They might be called “risk-free,” however U.S. Treasury notes are anything but.
That’s the view at least of Dr. Jerome Booth, the co-founder of multi-billion dollar emerging markets investment firm Ashmore, and author of Emerging Markets in an Upside Down World.
“They’re perversely called risk-free assets, which is an abuse of the English language,” Booth, who lectures on investment at Cass Business School and created the New Sparta group of companies in 2013, told an audience in Cape Town last week. “Risk isn’t only something you get in emerging markets; risk is everywhere.”
Hazards for Treasury investors have been building since 2008. America’s response to the global financial crisis has echoes of U.S. fiscal policies after World War II – except the stimulus effect is missing. For pension funds and institutions lending trillions of dollars to Uncle Sam, asset value is being steadily eroded.
“A country can default by other means,” said Booth. “You borrow as much as you can while interest rates are low, and then, when the penny drops and people realise what’s happened, devaluation follows.”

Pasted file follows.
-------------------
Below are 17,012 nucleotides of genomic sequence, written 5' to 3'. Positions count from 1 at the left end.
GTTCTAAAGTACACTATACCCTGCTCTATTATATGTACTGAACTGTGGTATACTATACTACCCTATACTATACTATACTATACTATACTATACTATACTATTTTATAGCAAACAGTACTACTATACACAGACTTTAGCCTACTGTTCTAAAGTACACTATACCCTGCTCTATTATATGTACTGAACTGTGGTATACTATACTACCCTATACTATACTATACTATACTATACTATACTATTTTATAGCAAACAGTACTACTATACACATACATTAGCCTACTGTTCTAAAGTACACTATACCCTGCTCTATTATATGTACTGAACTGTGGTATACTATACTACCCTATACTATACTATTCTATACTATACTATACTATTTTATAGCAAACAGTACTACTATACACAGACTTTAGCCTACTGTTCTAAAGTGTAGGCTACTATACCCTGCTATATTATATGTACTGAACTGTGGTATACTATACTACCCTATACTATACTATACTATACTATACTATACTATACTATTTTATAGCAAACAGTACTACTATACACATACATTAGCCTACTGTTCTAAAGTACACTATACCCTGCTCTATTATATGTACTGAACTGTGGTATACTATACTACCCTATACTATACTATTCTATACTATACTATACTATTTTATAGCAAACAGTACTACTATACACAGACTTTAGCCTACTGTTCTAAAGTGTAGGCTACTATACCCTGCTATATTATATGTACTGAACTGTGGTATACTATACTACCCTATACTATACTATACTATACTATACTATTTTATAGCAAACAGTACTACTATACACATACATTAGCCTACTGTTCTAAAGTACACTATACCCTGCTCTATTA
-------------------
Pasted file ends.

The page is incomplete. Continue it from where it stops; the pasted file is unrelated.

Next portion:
According to Booth, the dollar is now significantly overvalued. While President Donald Trump’s rhetoric is all about creating American jobs, real unemployment is stubbornly high and shows no sign of falling.
“Trump’s domestic policy is equivalent to a huge fiscal stimulus,” said Booth, speaking at African Utility Week‘s Power Finance & Investment Forum, an event supported by OnFrontiers as official Research Partner. “But I don’t believe corporate America will respond by increasing investment significantly.
“The government pretends it’s stimulating the economy. What they don’t want to tell you is that they’re actually inflating away debt.”
With risk all around, it’s more logical to invest in emerging markets, which Booth defines as being just like any other asset class except the risk is priced in.
Register for our next #ExpertChat
You can hear more from Jerome Booth and put your questions to him on our next #ExpertChat online discussion on June 6th at 11:30 AM in New York and 4:30 PM in London.
Editorial Director Gavin Serkin will host the live 30-minute discussion.
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